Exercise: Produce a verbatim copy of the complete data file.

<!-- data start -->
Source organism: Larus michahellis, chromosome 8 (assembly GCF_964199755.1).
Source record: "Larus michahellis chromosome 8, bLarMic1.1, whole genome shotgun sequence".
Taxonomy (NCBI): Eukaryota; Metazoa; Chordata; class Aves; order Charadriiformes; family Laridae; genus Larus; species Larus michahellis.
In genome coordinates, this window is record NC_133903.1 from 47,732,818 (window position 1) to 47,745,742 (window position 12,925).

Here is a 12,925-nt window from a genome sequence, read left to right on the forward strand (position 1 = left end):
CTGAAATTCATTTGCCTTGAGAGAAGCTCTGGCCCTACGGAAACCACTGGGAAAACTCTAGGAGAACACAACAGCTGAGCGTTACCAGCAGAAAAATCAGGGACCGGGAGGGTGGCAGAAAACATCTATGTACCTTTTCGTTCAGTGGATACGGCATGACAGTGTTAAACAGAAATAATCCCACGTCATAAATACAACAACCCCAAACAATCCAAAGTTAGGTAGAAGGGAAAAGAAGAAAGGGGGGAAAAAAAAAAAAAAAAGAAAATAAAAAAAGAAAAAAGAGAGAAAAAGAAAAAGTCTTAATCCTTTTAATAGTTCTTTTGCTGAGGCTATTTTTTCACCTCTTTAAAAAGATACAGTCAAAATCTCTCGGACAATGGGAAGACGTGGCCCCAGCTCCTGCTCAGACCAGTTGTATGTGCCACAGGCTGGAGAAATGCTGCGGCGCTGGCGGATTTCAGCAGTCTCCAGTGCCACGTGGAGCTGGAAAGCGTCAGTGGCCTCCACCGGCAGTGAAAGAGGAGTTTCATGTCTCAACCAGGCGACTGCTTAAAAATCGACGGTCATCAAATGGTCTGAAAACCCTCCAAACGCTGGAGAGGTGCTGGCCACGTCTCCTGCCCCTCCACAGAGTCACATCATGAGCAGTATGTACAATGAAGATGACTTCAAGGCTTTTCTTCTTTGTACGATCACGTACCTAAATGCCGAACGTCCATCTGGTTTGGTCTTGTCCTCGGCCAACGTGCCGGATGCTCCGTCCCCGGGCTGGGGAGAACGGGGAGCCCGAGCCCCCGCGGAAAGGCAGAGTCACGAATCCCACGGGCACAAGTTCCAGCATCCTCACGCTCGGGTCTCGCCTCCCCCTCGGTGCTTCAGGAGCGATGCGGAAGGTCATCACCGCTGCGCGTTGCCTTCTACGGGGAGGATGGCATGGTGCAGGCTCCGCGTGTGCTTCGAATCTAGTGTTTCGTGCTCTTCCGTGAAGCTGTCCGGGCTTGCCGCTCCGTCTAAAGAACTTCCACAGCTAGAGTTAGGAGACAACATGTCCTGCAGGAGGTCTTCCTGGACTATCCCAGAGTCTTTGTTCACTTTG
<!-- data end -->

Source organism: Larus michahellis, chromosome 8 (assembly GCF_964199755.1).
Source record: "Larus michahellis chromosome 8, bLarMic1.1, whole genome shotgun sequence".
Taxonomy (NCBI): Eukaryota; Metazoa; Chordata; class Aves; order Charadriiformes; family Laridae; genus Larus; species Larus michahellis.
In genome coordinates, this window is record NC_133903.1 from 47,732,818 (window position 1) to 47,745,742 (window position 12,925).

Here is a 12,925-nt window from a genome sequence, read left to right on the forward strand (position 1 = left end):
CTGAAATTCATTTGCCTTGAGAGAAGCTCTGGCCCTACGGAAACCACTGGGAAAACTCTAGGAGAACACAACAGCTGAGCGTTACCAGCAGAAAAATCAGGGACCGGGAGGGTGGCAGAAAACATCTATGTACCTTTTCGTTCAGTGGATACGGCATGACAGTGTTAAACAGAAATAATCCCACGTCATAAATACAACAACCCCAAACAATCCAAAGTTAGGTAGAAGGGAAAAGAAGAAAGGGGGGAAAAAAAAAAAAAAAAGAAAATAAAAAAAGAAAAAAGAGAGAAAAAGAAAAAGTCTTAATCCTTTTAATAGTTCTTTTGCTGAGGCTATTTTTTCACCTCTTTAAAAAGATACAGTCAAAATCTCTCGGACAATGGGAAGACGTGGCCCCAGCTCCTGCTCAGACCAGTTGTATGTGCCACAGGCTGGAGAAATGCTGCGGCGCTGGCGGATTTCAGCAGTCTCCAGTGCCACGTGGAGCTGGAAAGCGTCAGTGGCCTCCACCGGCAGTGAAAGAGGAGTTTCATGTCTCAACCAGGCGACTGCTTAAAAATCGACGGTCATCAAATGGTCTGAAAACCCTCCAAACGCTGGAGAGGTGCTGGCCACGTCTCCTGCCCCTCCACAGAGTCACATCATGAGCAGTATGTACAATGAAGATGACTTCAAGGCTTTTCTTCTTTGTACGATCACGTACCTAAATGCCGAACGTCCATCTGGTTTGGTCTTGTCCTCGGCCAACGTGCCGGATGCTCCGTCCCCGGGCTGGGGAGAACGGGGAGCCCGAGCCCCCGCGGAAAGGCAGAGTCACGAATCCCACGGGCACAAGTTCCAGCATCCTCACGCTCGGGTCTCGCCTCCCCCTCGGTGCTTCAGGAGCGATGCGGAAGGTCATCACCGCTGCGCGTTGCCTTCTACGGGGAGGATGGCATGGTGCAGGCTCCGCGTGTGCTTCGAATCTAGTGTTTCGTGCTCTTCCGTGAAGCTGTCCGGGCTTGCCGCTCCGTCTAAAGAACTTCCACAGCTAGAGTTAGGAGACAACATGTCCTGCAGGAGGTCTTCCTGGACTATCCCAGAGTCTTTGTTCACTTTG